Some saw lessons to be learned from the fact that Brown had sunk considerable resources into rehabilitating a big Harlem building that he did not own. “This reinforces what we knew—you have to stop spending on space,” said Tierney. “What needed to happen in 2019 was a reining-in of costs. There are very real consequences if you don’t.”
In Sean Kelly’s view, the current moment may be even more difficult for midsize galleries than the mega-galleries or smaller mom-and-pop shops. “If there’s attrition, it’s going to be in the middle—that’s where things are toughest,” he said. Whereas for smaller galleries, “if you’re the sole proprietor, your [expenses] are small and identifiable, and if you can get your landlord to be flexible, that takes care of part of the problem.”
Drawing a distinction between mega-galleries that can cut entire departments without traumatic aftereffects, Kelly continued, “in the middle, where you aren’t earning megabucks, your staff is your best resource and you want to protect it. In that zone, your overhead is significant, and if your landlord isn’t going to play ball and you don’t have sought-after artists, what are you going to do? Where do you cut? It gets very painful very quickly.”
It hasn’t helped that the challenges midsize galleries face had already evolved and deepened before the pandemic, said Norr. “Fifteen years ago galleries were less focused on growth—there was more stability, as artists didn’t move between programs as much as they do today. The situation is much more fluid now, and that has put an emphasis on expansion. As the largest galleries continue to build multinational platforms, their growth is largely fed from the middle. Our intention is to grow thoughtfully and to continue to meaningfully support and build careers, and therefore to retain our artists. What most mid-tier galleries want to avoid, as an outcome of the larger industry pattern, is the sense that we are in many ways supporting the growth of the largest galleries.”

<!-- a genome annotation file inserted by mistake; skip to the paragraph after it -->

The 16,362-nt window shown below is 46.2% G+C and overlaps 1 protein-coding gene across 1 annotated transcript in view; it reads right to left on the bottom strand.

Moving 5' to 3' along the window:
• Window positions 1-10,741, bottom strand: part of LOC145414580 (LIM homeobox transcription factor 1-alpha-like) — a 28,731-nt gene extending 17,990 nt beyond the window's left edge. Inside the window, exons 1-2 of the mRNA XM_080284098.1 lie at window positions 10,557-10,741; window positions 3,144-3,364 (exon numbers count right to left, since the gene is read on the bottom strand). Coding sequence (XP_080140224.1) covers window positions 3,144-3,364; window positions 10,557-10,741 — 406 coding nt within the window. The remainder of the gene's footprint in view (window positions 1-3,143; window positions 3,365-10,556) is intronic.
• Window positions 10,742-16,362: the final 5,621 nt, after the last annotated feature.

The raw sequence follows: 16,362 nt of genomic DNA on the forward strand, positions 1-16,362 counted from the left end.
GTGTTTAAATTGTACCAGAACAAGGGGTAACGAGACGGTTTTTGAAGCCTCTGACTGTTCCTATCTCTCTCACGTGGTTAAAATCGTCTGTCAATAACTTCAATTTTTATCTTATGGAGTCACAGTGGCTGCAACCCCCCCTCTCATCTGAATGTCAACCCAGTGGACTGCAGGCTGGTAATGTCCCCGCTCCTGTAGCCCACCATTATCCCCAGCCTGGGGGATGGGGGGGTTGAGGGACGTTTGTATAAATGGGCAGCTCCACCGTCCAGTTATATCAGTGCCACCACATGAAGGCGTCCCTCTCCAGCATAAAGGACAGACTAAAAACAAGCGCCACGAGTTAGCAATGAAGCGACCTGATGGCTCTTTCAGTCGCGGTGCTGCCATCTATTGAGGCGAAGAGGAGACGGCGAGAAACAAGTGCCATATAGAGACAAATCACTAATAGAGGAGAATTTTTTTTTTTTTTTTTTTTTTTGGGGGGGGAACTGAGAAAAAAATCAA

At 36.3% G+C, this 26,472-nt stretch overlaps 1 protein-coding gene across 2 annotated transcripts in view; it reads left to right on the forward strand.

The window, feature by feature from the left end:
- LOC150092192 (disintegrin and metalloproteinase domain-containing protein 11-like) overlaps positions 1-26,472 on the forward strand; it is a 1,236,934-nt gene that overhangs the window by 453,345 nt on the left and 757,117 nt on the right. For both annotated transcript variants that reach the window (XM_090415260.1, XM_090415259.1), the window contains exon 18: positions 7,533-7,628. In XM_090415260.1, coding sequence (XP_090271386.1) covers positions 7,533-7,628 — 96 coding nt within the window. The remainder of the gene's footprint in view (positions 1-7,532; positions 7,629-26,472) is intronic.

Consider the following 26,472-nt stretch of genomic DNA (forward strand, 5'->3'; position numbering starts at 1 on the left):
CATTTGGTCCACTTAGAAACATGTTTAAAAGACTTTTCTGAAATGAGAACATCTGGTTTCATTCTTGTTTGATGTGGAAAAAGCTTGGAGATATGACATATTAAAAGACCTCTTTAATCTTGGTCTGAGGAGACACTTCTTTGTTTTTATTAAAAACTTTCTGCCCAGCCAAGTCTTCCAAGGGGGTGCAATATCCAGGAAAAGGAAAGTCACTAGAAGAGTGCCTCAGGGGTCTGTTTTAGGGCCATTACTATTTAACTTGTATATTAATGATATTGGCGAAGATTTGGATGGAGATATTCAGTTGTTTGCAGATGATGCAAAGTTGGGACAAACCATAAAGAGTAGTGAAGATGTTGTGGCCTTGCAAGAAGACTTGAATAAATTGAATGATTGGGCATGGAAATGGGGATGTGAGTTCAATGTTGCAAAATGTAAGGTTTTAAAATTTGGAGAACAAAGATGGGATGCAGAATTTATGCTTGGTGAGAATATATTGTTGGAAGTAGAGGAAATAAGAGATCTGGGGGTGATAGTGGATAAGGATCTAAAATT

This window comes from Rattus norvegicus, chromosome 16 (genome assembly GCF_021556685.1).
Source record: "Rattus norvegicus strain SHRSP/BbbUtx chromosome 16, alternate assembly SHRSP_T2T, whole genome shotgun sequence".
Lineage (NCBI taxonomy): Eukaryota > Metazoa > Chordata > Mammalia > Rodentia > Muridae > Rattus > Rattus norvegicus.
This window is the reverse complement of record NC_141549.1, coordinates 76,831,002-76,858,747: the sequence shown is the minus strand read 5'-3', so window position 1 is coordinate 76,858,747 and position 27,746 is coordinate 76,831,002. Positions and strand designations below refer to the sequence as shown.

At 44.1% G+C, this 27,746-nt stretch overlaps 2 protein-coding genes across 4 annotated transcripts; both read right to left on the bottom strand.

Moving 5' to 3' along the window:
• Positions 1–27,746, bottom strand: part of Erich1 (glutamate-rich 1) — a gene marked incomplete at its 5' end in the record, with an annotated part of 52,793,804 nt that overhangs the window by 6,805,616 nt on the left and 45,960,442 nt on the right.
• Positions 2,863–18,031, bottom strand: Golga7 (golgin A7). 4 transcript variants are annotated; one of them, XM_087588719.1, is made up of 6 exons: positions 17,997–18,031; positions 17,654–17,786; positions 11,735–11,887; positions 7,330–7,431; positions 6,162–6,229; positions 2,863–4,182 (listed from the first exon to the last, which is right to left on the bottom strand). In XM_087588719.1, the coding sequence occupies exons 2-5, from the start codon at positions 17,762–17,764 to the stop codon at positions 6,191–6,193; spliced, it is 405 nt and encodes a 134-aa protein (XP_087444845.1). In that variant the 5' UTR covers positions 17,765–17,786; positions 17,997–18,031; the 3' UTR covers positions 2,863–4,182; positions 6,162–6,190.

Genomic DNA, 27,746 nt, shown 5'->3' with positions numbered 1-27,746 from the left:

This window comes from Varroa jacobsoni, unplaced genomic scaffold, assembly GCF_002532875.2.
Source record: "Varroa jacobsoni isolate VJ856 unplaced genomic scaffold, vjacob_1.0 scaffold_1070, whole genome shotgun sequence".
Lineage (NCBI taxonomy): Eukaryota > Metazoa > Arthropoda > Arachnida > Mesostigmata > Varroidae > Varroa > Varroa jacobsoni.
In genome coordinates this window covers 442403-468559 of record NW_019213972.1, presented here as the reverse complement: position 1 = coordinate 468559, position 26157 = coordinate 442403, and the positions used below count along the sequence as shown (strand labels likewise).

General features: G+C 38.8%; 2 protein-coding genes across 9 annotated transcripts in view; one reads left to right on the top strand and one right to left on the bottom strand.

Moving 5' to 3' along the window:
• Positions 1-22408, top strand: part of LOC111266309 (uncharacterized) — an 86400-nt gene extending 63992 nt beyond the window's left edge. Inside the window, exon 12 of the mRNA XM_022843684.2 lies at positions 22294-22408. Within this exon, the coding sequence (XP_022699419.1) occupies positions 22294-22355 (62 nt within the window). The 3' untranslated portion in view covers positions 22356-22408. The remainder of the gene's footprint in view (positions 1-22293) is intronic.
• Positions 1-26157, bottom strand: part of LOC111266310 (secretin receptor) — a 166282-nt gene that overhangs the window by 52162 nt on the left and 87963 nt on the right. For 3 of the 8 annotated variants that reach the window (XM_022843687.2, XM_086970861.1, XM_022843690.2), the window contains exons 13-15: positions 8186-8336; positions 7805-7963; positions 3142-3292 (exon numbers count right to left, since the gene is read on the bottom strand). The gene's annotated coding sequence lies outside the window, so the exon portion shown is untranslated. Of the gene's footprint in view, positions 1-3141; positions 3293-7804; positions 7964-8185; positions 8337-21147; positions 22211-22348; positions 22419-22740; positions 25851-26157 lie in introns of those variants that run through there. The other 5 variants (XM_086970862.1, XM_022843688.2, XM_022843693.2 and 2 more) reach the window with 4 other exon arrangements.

Over the summer and into fall, some signs of progress could be seen. The largest galleries garnered attention with September shows of big young guns, like Zwirner offering paintings by Josh Smith, and Gagosian showing Titus Kaphar, a 2018 MacArthur “genius” grantee who was also in the news at the time for opening NXTHVN, a nonprofit arts hub in New Haven, Connecticut. Lower down in the pecking order, James Cohan followed a sold-out summer show of paintings by Firelei Báez with a presentation of work by Grace Weaver spread across Cohan’s two downtown spaces that likewise sold out. “Grace delivered a very strong body of work, and also, the exhibition’s focus—on the experience of the city itself and the way we all move through it—felt especially resonant,” said Norr. “She was still working on the paintings when the lockdown began, and the sense of isolation she was feeling heightened her attention to qualities of the city that we had all been missing: the possibility of movement and chance and kinetic energy.”
Casey Kaplan gallery—on the outskirts of Chelsea on 27th Street in the Flower District—had a similar success. “Things started to change in September, when we opened the season with Kevin Beasley,” Casey Kaplan said. “He put on a proper New York September show, and the audience responded. Curators, critics, and collectors all came, and the show sold out. It’s hard to say it was joyous when there’s so much hardship and loss, but it was undeniably rewarding—and the following show, of Sarah Crowner, also had fantastic [attendance] and sold out as well.”